Recent advances in natural gas recovery technologies and availability have sparked a renewed interest in using natural gas as a fuel for commercial vehicles. Natural gas can potentially provide for both reduced operating cost and reductions in CO2 emissions. Commercial natural gas vehicles, depending on application and region, will have different performance and fuel consumption targets and are subject to various emissions regulations. Therefore, different applications may require different combustion strategies to achieve specific targets and regulations. This paper summarizes an evaluation of combustion strategies and parameters available to meet these requirements while using natural gas. One combustion strategy that was evaluated was stoichiometric combustion with exhaust gas recirculation (EGR), while the other strategy tested was based on lean-burn combustion. Testing consisted of parametric variations to quantify the effects of swirl ratio, compression ratio, and dilution ratio, either via EGR or excess air, on the operating limits, engine out emissions, and fuel efficiency of spark-ignited natural engines operating in conditions typical for heavy-duty vehicle applications.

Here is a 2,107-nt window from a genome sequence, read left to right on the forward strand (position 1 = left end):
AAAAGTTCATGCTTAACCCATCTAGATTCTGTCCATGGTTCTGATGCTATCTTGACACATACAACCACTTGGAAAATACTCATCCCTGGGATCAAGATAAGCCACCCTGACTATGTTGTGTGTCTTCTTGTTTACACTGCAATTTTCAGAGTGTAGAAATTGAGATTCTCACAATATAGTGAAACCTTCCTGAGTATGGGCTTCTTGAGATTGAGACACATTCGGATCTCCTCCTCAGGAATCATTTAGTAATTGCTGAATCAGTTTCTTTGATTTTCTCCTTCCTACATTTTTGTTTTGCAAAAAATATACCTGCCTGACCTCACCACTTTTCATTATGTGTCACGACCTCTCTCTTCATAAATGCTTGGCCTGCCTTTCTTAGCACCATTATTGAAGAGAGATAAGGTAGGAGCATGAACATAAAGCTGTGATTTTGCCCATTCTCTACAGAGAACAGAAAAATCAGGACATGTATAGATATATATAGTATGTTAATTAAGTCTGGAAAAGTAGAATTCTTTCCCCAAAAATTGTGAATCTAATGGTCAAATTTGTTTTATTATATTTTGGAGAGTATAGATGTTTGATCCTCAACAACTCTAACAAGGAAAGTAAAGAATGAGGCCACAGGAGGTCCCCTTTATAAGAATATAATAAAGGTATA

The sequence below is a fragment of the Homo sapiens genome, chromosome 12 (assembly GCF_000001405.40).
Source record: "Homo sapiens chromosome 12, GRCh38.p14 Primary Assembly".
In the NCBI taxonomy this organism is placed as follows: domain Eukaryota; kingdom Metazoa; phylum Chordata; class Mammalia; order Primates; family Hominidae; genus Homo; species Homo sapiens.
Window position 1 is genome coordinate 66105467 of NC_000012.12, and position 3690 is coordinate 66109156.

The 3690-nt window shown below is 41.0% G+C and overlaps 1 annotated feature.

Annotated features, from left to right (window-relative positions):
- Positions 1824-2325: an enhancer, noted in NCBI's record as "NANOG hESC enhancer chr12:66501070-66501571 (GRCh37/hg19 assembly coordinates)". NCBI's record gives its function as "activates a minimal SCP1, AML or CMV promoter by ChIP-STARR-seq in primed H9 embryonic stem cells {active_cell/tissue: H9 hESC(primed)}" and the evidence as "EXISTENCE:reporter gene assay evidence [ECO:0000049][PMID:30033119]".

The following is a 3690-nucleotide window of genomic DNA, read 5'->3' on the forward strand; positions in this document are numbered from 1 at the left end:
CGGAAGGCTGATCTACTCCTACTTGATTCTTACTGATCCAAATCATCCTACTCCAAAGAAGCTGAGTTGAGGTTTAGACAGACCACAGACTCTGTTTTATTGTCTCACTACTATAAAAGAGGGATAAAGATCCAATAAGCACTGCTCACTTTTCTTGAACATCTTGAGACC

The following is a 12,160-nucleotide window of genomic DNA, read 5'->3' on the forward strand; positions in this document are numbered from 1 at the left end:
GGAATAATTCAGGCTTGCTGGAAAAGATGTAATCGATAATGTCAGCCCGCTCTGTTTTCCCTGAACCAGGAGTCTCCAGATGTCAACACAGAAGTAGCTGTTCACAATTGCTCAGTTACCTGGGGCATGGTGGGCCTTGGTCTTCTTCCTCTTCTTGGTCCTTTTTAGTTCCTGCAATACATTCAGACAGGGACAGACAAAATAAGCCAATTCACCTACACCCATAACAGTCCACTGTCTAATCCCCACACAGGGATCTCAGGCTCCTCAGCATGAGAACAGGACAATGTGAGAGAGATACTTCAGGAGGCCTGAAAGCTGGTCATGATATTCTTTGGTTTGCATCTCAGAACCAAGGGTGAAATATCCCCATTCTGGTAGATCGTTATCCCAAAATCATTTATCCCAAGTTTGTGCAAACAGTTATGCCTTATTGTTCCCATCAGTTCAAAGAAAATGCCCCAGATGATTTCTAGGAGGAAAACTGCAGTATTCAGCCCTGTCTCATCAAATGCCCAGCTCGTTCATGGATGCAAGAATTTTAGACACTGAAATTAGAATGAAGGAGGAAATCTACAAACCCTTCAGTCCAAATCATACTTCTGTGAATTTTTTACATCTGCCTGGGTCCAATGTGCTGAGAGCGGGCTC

Technical Paper
2014-09-16
Jon Zumberge, John Mersch